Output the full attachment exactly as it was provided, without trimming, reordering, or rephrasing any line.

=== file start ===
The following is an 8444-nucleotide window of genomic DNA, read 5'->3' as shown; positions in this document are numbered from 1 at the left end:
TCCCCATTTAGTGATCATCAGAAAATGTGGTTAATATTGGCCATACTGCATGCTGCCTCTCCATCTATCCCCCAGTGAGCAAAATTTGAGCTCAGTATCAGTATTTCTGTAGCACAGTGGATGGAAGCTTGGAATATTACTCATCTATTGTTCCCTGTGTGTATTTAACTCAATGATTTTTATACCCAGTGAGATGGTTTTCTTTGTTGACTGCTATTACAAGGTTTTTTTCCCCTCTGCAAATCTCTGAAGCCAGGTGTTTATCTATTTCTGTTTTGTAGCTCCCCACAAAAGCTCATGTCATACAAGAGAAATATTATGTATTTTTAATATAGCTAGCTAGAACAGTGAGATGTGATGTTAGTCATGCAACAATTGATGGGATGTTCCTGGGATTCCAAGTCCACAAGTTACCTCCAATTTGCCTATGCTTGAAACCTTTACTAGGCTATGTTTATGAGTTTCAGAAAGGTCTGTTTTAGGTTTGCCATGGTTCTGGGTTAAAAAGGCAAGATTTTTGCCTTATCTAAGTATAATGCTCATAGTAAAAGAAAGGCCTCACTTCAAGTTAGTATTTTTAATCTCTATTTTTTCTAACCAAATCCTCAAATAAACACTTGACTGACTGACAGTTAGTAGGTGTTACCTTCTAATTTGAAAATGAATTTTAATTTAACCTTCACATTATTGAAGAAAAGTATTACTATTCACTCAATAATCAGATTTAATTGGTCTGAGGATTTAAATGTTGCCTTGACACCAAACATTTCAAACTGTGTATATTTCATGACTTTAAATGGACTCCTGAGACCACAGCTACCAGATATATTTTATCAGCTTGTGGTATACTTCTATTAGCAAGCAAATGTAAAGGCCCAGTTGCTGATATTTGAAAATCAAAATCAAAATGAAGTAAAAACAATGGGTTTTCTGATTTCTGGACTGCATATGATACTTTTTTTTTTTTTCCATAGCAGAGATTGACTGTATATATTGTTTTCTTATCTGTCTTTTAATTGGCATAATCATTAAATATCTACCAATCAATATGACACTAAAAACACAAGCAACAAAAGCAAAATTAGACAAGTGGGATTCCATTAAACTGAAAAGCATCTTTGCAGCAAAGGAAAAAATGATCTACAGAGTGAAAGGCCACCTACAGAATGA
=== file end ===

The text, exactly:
The following is an 8444-nucleotide window of genomic DNA, read 5'->3' as shown; positions in this document are numbered from 1 at the left end:
TCCCCATTTAGTGATCATCAGAAAATGTGGTTAATATTGGCCATACTGCATGCTGCCTCTCCATCTATCCCCCAGTGAGCAAAATTTGAGCTCAGTATCAGTATTTCTGTAGCACAGTGGATGGAAGCTTGGAATATTACTCATCTATTGTTCCCTGTGTGTATTTAACTCAATGATTTTTATACCCAGTGAGATGGTTTTCTTTGTTGACTGCTATTACAAGGTTTTTTTCCCCTCTGCAAATCTCTGAAGCCAGGTGTTTATCTATTTCTGTTTTGTAGCTCCCCACAAAAGCTCATGTCATACAAGAGAAATATTATGTATTTTTAATATAGCTAGCTAGAACAGTGAGATGTGATGTTAGTCATGCAACAATTGATGGGATGTTCCTGGGATTCCAAGTCCACAAGTTACCTCCAATTTGCCTATGCTTGAAACCTTTACTAGGCTATGTTTATGAGTTTCAGAAAGGTCTGTTTTAGGTTTGCCATGGTTCTGGGTTAAAAAGGCAAGATTTTTGCCTTATCTAAGTATAATGCTCATAGTAAAAGAAAGGCCTCACTTCAAGTTAGTATTTTTAATCTCTATTTTTTCTAACCAAATCCTCAAATAAACACTTGACTGACTGACAGTTAGTAGGTGTTACCTTCTAATTTGAAAATGAATTTTAATTTAACCTTCACATTATTGAAGAAAAGTATTACTATTCACTCAATAATCAGATTTAATTGGTCTGAGGATTTAAATGTTGCCTTGACACCAAACATTTCAAACTGTGTATATTTCATGACTTTAAATGGACTCCTGAGACCACAGCTACCAGATATATTTTATCAGCTTGTGGTATACTTCTATTAGCAAGCAAATGTAAAGGCCCAGTTGCTGATATTTGAAAATCAAAATCAAAATGAAGTAAAAACAATGGGTTTTCTGATTTCTGGACTGCATATGATACTTTTTTTTTTTTTCCATAGCAGAGATTGACTGTATATATTGTTTTCTTATCTGTCTTTTAATTGGCATAATCATTAAATATCTACCAATCAATATGACACTAAAAACACAAGCAACAAAAGCAAAATTAGACAAGTGGGATTCCATTAAACTGAAAAGCATCTTTGCAGCAAAGGAAAAAATGATCTACAGAGTGAAAGGCCACCTACAGAATGA